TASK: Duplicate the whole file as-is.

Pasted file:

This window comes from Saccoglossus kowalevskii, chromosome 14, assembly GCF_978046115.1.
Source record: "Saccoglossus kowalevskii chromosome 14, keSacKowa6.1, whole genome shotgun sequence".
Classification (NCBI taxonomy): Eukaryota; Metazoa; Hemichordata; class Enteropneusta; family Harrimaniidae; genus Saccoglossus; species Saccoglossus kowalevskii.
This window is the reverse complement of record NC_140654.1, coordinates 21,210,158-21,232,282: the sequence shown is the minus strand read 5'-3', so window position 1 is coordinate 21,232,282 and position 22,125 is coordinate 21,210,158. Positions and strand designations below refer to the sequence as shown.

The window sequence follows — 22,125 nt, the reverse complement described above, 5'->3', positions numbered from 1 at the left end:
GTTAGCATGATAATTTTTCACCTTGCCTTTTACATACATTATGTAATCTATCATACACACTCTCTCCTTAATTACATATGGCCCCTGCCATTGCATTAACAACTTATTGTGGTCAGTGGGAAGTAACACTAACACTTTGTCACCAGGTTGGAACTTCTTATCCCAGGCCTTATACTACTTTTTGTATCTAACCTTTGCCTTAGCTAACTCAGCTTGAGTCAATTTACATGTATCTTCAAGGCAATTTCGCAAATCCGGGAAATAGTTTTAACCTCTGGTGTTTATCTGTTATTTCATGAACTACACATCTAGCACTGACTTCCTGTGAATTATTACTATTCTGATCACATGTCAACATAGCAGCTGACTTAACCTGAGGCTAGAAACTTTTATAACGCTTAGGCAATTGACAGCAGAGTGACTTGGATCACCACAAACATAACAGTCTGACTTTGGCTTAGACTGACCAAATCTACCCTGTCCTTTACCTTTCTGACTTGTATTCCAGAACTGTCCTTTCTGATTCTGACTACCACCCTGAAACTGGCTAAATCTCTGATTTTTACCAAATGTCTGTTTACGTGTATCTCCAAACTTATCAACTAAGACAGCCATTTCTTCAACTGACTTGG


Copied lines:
This window comes from Saccoglossus kowalevskii, chromosome 14, assembly GCF_978046115.1.
Source record: "Saccoglossus kowalevskii chromosome 14, keSacKowa6.1, whole genome shotgun sequence".
Classification (NCBI taxonomy): Eukaryota; Metazoa; Hemichordata; class Enteropneusta; family Harrimaniidae; genus Saccoglossus; species Saccoglossus kowalevskii.
This window is the reverse complement of record NC_140654.1, coordinates 21,210,158-21,232,282: the sequence shown is the minus strand read 5'-3', so window position 1 is coordinate 21,232,282 and position 22,125 is coordinate 21,210,158. Positions and strand designations below refer to the sequence as shown.

The window sequence follows — 22,125 nt, the reverse complement described above, 5'->3', positions numbered from 1 at the left end:
GTTAGCATGATAATTTTTCACCTTGCCTTTTACATACATTATGTAATCTATCATACACACTCTCTCCTTAATTACATATGGCCCCTGCCATTGCATTAACAACTTATTGTGGTCAGTGGGAAGTAACACTAACACTTTGTCACCAGGTTGGAACTTCTTATCCCAGGCCTTATACTACTTTTTGTATCTAACCTTTGCCTTAGCTAACTCAGCTTGAGTCAATTTACATGTATCTTCAAGGCAATTTCGCAAATCCGGGAAATAGTTTTAACCTCTGGTGTTTATCTGTTATTTCATGAACTACACATCTAGCACTGACTTCCTGTGAATTATTACTATTCTGATCACATGTCAACATAGCAGCTGACTTAACCTGAGGCTAGAAACTTTTATAACGCTTAGGCAATTGACAGCAGAGTGACTTGGATCACCACAAACATAACAGTCTGACTTTGGCTTAGACTGACCAAATCTACCCTGTCCTTTACCTTTCTGACTTGTATTCCAGAACTGTCCTTTCTGATTCTGACTACCACCCTGAAACTGGCTAAATCTCTGATTTTTACCAAATGTCTGTTTACGTGTATCTCCAAACTTATCAACTAAGACAGCCATTTCTTCAACTGACTTGG